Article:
功夫 and 工夫 are frequently used homophones - the pronunciations are the same - but the meanings have differences, so it is necessary to clearly distinguish the meanings and differentiate the usages.
工夫 has three meanings: 1. A period of time that is occupied; for instance: after a moment of gongfu the task is completed; using two years of gongfu writing, a single book is written; 2. A period of free time or leisure time, for instance: right now, I don't have gongfu; on weekends, everybody has gongfu, otherwise they travel; 3. A moment [when something happens], for instance: although I am done with that gongfu, I am still but a child.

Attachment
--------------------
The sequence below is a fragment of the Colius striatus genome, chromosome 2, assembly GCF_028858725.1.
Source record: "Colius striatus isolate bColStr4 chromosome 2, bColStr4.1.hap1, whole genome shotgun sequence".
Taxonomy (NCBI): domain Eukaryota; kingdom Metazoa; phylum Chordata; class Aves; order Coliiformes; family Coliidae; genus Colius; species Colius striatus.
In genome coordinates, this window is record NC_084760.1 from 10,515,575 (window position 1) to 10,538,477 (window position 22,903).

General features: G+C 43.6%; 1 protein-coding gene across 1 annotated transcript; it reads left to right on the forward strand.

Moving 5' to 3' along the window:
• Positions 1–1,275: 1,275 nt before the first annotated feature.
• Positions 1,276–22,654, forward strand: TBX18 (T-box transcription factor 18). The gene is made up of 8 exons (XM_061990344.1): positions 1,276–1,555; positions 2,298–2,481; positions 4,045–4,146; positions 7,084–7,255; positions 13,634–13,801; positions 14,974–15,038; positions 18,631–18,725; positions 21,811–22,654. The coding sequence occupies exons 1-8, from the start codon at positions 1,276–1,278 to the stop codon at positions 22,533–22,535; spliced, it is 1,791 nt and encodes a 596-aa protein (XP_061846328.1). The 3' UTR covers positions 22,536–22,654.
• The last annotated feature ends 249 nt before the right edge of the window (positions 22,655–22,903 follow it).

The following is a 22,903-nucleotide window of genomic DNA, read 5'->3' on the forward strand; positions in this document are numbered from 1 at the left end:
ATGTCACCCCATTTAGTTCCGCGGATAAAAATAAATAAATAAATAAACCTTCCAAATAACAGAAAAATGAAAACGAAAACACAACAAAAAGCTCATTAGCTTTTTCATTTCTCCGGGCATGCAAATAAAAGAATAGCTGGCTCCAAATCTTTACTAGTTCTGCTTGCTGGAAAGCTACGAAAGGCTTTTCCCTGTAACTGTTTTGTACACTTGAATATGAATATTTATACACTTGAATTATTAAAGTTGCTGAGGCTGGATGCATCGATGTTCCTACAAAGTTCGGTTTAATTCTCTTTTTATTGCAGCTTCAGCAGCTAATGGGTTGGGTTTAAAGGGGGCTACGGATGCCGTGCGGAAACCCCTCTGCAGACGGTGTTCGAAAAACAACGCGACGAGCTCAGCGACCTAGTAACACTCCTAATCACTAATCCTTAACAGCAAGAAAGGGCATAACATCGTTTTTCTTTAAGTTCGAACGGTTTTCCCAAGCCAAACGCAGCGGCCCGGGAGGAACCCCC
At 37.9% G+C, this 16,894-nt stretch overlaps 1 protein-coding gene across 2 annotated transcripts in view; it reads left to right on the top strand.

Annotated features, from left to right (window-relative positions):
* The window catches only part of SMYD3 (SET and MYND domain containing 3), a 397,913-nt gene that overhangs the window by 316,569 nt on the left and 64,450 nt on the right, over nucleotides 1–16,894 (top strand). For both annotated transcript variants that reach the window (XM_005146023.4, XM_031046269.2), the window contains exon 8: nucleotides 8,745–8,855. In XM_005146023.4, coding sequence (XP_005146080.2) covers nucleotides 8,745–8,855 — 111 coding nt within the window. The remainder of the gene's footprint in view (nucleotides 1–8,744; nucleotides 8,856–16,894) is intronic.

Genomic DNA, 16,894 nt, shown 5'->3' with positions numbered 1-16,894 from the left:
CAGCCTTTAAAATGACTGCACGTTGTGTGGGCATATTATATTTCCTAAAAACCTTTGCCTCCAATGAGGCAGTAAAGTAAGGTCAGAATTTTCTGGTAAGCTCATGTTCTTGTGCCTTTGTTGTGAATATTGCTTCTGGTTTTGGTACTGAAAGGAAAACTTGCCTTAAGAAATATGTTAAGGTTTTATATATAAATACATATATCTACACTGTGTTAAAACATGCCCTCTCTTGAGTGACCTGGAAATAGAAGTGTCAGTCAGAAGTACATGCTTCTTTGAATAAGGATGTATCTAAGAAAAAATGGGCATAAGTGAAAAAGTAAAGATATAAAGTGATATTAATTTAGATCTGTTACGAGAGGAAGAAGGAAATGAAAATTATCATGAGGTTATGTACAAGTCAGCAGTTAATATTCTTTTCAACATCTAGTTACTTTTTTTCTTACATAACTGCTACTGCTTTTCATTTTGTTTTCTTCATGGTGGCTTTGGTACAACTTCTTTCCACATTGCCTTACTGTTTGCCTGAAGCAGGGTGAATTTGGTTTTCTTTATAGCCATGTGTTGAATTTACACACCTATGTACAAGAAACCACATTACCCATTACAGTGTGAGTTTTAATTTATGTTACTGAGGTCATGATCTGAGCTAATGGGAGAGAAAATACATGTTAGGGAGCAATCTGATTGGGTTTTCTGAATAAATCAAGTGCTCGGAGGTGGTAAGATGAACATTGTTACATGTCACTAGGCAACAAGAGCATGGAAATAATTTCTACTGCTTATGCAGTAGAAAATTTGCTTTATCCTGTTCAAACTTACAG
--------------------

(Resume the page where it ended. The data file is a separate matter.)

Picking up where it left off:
功夫 primarily points to a person's skills, achievements, etc. For instance: his acting truly had gongfu, the actors all achieved practiced gongfu.
The difference between the two words lies in this: 工夫 indicates time; 功夫 does not indicate time but refers to a person's skill.
the_economist wrote:The phrase 工夫 often refers to labor, as is pointed out by the Language Log post, and interestingly, also refers to leisure time (see http://www.5dhz.com/hanziliushu/shuowenjiezi/2009-09-04/1088.html --- in Chinese). I interpret 工夫茶 to therefore encompass elements of labor and skill, as mentioned by Will and Poohblah, and also a leisurely time. It might not be a long time, indeed it isn't generally a very time consuming process to brew 工夫茶.